The players to watch in the 2022 legislative session

Credit: TNS

Credit: TNS

GOVERNOR

Brian Kemp: Like all governors, Kemp will set the agenda for the session. He will do so in a hyperpartisan environment in an election year in which he faces both tough Republican and Democratic opposition. He will also do so during a session in which he has an economy and fiscal situation that would be the envy of any governor seeking reelection, which means he will have plenty of money to spend. Like all governors, Kemp has the power to veto legislation and spending, and he can dole out jobs to employment-seeking lawmakers.

LIEUTENANT GOVERNOR

Geoff Duncan: In his role as president of the Senate, Duncan, a former House member, has proved a steady hand since taking office in 2019 and played a key role in getting legislation passed. This session he will be a bit of a lame duck, since he is not seeking reelection. The Republican came to national prominence after the 2020 vote by publicly defending how the state ran the presidential election. In doing so, he went against Republican leaders, such as state GOP Chairman David Shafer and some senators who repeated then-President Donald Trump’s conspiracy claims of massive voter fraud. That made his chances of winning the Republican primary for reelection slim.

SENATE

Credit: Nathan Posner

Credit: Nathan Posner

Butch Miller, R-Gainesville, Senate president pro tem: A floor leader for then-Gov. Nathan Deal, Miller is a car dealer used to wheeling and dealing at the Statehouse as well. Miller is running to replace Duncan as lieutenant governor, facing a Trump-supported colleague in the Republican primary. He has already come out with GOP-base-friendly proposals, including eliminating both the state income tax and absentee ballot drop boxes. While he wasn’t a leader of the Trump conspiracy caucus in the Senate, he’s moved in that direction since joining the lieutenant governor’s race.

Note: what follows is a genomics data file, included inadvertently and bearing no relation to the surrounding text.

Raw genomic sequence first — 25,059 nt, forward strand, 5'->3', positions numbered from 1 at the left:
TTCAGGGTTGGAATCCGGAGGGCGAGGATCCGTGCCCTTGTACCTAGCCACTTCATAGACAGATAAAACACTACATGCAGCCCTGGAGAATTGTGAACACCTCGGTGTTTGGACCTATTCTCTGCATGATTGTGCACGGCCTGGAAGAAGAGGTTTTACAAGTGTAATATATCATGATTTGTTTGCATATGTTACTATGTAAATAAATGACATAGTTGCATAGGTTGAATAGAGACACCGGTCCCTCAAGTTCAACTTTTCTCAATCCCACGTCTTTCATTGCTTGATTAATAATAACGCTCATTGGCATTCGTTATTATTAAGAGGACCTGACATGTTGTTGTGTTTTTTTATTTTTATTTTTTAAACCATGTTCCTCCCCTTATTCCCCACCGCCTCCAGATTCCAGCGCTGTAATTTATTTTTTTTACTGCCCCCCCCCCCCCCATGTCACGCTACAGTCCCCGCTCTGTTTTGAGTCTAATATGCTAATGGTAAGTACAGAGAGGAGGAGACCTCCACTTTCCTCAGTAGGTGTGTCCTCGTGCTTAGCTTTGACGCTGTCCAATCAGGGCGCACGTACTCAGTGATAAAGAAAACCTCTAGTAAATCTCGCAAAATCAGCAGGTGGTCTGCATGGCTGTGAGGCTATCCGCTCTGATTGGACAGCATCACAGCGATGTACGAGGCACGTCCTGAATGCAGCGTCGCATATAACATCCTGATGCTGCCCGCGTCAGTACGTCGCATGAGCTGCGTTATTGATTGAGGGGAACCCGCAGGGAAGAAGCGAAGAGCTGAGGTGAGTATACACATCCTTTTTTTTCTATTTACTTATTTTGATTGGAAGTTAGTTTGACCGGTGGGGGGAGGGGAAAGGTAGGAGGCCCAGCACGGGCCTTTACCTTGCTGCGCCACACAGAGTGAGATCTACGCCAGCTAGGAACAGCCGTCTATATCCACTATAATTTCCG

Credit: Alyssa Pointer

Credit: Alyssa Pointer

Mike Dugan, R-Carrollton, Senate majority leader: A U.S. Army Ranger who retired as a lieutenant colonel in 2008, Dugan, like Miller, is personable and has the ability to clearly explain the Senate Republican stance on issues. Like Miller, he was also a floor leader for then-Gov. Nathan Deal.

Chuck Hufstetler, R-Rome, Finance chairman: An anesthetist, Hufstetler rose quickly after being elected in 2012 and runs the committee that considers tax legislation and is one of the most active late-session panels at the Capitol. He’s been involved in a wide range of issues, including health care and ethics, and he hasn’t been afraid to stand against his Republican colleagues on issues.

Credit: Alyssa Pointer / Alyssa.Pointer@ajc.com

Credit: Alyssa Pointer / Alyssa.Pointer@ajc.com

Blake Tillery, R-Vidalia, Appropriations chairman: Elected in 2016, Tillery rose quickly to head the budget committee in the Senate, taking over last spring after longtime Appropriations Chairman Jack Hill died. His first budget involved helping to cut state spending by 10% because of expectations that revenue would decline during the COVID-19 recession. Now he is in the opposite position: trying to tamp down spending enthusiasm in light of record state tax collections.